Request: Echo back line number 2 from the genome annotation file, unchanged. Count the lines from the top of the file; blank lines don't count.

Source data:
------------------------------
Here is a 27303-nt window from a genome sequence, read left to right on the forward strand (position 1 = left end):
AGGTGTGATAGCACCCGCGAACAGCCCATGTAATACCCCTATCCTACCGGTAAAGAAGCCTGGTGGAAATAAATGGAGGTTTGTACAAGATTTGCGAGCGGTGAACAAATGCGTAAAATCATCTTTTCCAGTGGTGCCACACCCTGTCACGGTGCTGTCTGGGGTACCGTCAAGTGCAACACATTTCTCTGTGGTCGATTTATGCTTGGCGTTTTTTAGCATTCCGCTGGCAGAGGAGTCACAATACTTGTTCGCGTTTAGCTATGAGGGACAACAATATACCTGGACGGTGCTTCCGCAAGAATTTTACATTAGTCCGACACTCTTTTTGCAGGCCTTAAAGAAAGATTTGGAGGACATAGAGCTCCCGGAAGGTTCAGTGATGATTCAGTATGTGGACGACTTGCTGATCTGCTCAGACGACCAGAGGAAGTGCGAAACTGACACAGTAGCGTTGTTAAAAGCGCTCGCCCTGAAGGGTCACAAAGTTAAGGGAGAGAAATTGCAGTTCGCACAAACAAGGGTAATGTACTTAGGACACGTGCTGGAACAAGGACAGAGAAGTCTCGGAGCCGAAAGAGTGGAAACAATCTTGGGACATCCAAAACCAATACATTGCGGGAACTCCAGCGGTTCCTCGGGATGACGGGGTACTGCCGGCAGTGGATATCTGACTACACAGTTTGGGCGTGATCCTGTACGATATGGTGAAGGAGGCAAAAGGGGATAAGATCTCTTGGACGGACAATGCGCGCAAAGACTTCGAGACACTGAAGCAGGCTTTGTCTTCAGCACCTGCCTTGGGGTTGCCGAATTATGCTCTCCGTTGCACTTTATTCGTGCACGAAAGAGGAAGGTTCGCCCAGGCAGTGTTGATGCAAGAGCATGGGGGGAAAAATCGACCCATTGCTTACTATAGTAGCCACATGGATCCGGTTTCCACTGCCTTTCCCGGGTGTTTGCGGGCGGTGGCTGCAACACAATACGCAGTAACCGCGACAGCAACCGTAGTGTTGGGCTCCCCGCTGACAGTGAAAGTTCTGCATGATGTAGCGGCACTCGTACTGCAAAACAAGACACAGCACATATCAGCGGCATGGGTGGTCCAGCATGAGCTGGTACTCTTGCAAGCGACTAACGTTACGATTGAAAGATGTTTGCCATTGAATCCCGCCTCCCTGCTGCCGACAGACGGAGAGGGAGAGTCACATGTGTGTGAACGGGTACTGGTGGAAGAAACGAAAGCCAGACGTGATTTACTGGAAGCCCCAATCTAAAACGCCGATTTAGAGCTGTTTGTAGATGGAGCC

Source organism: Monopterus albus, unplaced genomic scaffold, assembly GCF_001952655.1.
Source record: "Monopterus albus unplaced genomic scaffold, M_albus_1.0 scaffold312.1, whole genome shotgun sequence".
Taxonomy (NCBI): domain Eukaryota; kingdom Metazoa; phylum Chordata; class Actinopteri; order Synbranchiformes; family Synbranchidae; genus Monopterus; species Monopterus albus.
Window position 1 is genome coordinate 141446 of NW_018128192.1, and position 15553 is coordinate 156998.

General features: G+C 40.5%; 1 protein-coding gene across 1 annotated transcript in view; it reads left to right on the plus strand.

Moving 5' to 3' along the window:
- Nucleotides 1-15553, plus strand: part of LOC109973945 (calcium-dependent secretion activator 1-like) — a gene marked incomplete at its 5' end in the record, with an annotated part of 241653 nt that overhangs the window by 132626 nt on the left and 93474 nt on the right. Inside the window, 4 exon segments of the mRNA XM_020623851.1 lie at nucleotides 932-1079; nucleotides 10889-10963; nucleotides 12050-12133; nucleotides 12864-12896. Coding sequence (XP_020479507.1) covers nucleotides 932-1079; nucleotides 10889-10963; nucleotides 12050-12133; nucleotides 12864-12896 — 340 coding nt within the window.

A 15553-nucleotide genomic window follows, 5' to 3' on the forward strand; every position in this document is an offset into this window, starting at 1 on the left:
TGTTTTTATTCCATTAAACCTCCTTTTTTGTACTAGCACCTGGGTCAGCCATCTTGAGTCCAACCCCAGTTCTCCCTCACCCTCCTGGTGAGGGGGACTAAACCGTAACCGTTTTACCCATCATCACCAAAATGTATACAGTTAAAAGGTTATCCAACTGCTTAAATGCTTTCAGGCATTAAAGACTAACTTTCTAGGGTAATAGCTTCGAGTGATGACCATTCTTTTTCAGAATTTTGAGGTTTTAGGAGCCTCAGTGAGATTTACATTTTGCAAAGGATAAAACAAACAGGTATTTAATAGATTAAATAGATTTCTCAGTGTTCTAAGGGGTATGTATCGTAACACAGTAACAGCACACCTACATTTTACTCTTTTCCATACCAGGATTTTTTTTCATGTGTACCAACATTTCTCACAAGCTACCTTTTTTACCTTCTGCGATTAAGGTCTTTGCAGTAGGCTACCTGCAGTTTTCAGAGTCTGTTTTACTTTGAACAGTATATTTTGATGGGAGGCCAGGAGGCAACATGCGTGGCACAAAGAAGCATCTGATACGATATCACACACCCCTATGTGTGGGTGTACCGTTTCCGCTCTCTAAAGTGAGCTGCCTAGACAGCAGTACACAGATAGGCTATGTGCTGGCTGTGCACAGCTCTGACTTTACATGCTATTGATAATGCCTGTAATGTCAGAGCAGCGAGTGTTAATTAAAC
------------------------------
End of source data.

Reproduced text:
AGGTGTGATAGCACCCGCGAACAGCCCATGTAATACCCCTATCCTACCGGTAAAGAAGCCTGGTGGAAATAAATGGAGGTTTGTACAAGATTTGCGAGCGGTGAACAAATGCGTAAAATCATCTTTTCCAGTGGTGCCACACCCTGTCACGGTGCTGTCTGGGGTACCGTCAAGTGCAACACATTTCTCTGTGGTCGATTTATGCTTGGCGTTTTTTAGCATTCCGCTGGCAGAGGAGTCACAATACTTGTTCGCGTTTAGCTATGAGGGACAACAATATACCTGGACGGTGCTTCCGCAAGAATTTTACATTAGTCCGACACTCTTTTTGCAGGCCTTAAAGAAAGATTTGGAGGACATAGAGCTCCCGGAAGGTTCAGTGATGATTCAGTATGTGGACGACTTGCTGATCTGCTCAGACGACCAGAGGAAGTGCGAAACTGACACAGTAGCGTTGTTAAAAGCGCTCGCCCTGAAGGGTCACAAAGTTAAGGGAGAGAAATTGCAGTTCGCACAAACAAGGGTAATGTACTTAGGACACGTGCTGGAACAAGGACAGAGAAGTCTCGGAGCCGAAAGAGTGGAAACAATCTTGGGACATCCAAAACCAATACATTGCGGGAACTCCAGCGGTTCCTCGGGATGACGGGGTACTGCCGGCAGTGGATATCTGACTACACAGTTTGGGCGTGATCCTGTACGATATGGTGAAGGAGGCAAAAGGGGATAAGATCTCTTGGACGGACAATGCGCGCAAAGACTTCGAGACACTGAAGCAGGCTTTGTCTTCAGCACCTGCCTTGGGGTTGCCGAATTATGCTCTCCGTTGCACTTTATTCGTGCACGAAAGAGGAAGGTTCGCCCAGGCAGTGTTGATGCAAGAGCATGGGGGGAAAAATCGACCCATTGCTTACTATAGTAGCCACATGGATCCGGTTTCCACTGCCTTTCCCGGGTGTTTGCGGGCGGTGGCTGCAACACAATACGCAGTAACCGCGACAGCAACCGTAGTGTTGGGCTCCCCGCTGACAGTGAAAGTTCTGCATGATGTAGCGGCACTCGTACTGCAAAACAAGACACAGCACATATCAGCGGCATGGGTGGTCCAGCATGAGCTGGTACTCTTGCAAGCGACTAACGTTACGATTGAAAGATGTTTGCCATTGAATCCCGCCTCCCTGCTGCCGACAGACGGAGAGGGAGAGTCACATGTGTGTGAACGGGTACTGGTGGAAGAAACGAAAGCCAGACGTGATTTACTGGAAGCCCCAATCTAAAACGCCGATTTAGAGCTGTTTGTAGATGGAGCC